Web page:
Theodor W. Adorno on academic conformity

If you have ever had to serve on committees on whom important decisions depend, or are thought to depend, you will see how the worst and the basest instincts prevail over the better, more humane ones. I should perhaps say that you will perceive this unless you completely identify with what is going on and subscribe to its principles. This is a basic experience, even though you will not see a simple confrontation between the ‘best’ and the ‘worst’, but rather an infinitely nuanced chain of individual decisions, proposals and processes that focus initially at least on topics that seem utterly remote from such global judgements. Nevertheless, in questions involving individuals there is an overwhelming tendency not so much for the worse speech to triumph over the better one, but for the worse man to be appointed to the position that should have gone to the better one—and this is a common experience that has to be faced up to as frankly as any other experience. And only a concept of experience that is restricted in advance will enable you to avert your gaze from such events by focusing on the immediate matters under discussion. Needless to say, it is not helpful to dwell on such experiences. We have to go beyond them and ask how we can persuade others and ourselves that such things really do happen and that you yourselves will have seen them happen once you have disabused yourselves of the illusions attendant upon such processes. And if you have not experienced such things already because you have had the good fortune not to serve on any committees, then I fear I shall have to disillusion you because I predict that one day you will all remember my words on this subject, unless you succeed in repressing them—something I should like very much to prevent. To explain this further I should like to bring to your attention a number of concrete considerations. In the first place, the better course of action is in general the more productive one, the more innovative one, the course of action that does not fit in with established opinion, to say nothing of established group opinion. As such it is suspect from the outset, particularly where there are groups and a more or less settled consensus. The resistance of the better way to a conformist view is almost always compromised by the fact that it appears to contravene some pre-existing rule or other. Take the example of a young scholar whose promotion is up for discussion, as they say. If he is really able, if he has opinions of his own and is not simply a careerist, and if he retains his intellectual independence from whatever happens to him—then, when he comes to write reviews, he will not write that this or that book is a valuable contribution to a particular branch of learning, as is almost universally the case in the current critical anarchy. Instead, he will decline to mince his words when criticism is warranted and he will not shrink from saying that a dull, unintelligent book is dull and unintelligent. This will instantly expose him to the rebuke that his polemical tone is improper, that it is incompatible with the academic tradition and God knows what else. And in committees such objections will generally find a willing ear; anyone who behaves in such a deviant manner will have compromised himself by the mere form of his deviation. Those of you who are doing your teaching practice and take part in staff meetings will have plenty of stories of your own to confirm what I have been saying. A further factor is that, for reasons I cannot go into now, anyone who deviates from the consensus is not only in a superior position to what he opposes, but also in an inferior one in certain respects. This is partly because the support structures for a lone opponent are always more flimsy than for the compact majority.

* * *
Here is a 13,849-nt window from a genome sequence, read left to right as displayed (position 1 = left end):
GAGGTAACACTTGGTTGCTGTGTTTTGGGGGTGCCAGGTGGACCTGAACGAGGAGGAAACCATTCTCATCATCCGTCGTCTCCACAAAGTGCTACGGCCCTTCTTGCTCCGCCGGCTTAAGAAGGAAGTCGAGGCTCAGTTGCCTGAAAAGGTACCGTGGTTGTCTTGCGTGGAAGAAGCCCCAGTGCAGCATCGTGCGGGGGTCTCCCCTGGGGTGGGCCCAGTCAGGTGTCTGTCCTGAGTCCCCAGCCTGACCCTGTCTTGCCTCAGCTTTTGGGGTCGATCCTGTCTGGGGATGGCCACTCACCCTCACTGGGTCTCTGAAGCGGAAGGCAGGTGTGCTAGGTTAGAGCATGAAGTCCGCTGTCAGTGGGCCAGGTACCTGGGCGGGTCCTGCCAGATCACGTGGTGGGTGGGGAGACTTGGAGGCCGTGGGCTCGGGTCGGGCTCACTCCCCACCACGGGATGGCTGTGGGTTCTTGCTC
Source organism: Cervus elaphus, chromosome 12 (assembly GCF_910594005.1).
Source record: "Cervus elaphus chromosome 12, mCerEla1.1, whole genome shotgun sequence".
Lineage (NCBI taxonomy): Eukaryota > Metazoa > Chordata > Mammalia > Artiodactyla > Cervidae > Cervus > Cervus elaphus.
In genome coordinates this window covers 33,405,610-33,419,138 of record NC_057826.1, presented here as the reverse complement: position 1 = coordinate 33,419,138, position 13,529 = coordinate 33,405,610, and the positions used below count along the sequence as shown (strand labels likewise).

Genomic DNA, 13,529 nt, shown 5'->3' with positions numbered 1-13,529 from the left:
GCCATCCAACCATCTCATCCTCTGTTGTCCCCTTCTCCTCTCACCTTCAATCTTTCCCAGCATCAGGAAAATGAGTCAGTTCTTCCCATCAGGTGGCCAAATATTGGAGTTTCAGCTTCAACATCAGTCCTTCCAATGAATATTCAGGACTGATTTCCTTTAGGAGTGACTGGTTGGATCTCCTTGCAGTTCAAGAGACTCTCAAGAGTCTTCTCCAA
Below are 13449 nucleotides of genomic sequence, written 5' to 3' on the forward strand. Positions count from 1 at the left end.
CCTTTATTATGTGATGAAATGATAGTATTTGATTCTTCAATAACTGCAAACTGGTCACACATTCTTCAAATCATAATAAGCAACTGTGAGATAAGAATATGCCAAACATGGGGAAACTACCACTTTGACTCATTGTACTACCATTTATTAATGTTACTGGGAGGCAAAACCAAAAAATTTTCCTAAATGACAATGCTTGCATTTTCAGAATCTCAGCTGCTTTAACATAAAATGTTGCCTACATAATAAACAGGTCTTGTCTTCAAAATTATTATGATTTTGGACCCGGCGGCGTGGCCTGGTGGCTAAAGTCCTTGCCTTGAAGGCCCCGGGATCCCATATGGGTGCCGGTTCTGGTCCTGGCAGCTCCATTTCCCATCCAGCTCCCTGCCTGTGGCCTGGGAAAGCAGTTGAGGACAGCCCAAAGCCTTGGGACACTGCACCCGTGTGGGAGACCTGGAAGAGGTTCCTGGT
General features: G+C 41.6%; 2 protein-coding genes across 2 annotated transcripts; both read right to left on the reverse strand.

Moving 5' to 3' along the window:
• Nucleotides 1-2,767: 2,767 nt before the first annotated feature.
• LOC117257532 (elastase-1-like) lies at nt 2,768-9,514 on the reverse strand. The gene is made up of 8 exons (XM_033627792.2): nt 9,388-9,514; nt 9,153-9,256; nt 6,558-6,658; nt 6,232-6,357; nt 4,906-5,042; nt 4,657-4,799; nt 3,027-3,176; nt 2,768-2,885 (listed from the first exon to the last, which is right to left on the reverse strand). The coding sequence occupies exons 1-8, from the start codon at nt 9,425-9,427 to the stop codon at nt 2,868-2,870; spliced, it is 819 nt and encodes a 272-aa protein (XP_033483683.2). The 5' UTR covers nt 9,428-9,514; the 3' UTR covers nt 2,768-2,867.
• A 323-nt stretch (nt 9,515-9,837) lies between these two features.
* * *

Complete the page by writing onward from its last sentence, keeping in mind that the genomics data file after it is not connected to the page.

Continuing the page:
SOURCE: Adorno, Theodor W. History and Freedom: Lectures 1964-1965, edited by Rolf Tiedemann, translated by Rodney Livingstone (Cambridge, UK: Polity Press, 2006), Lecture 4, 19 November 1964: The Concept of Mediation; pp. 30-31.

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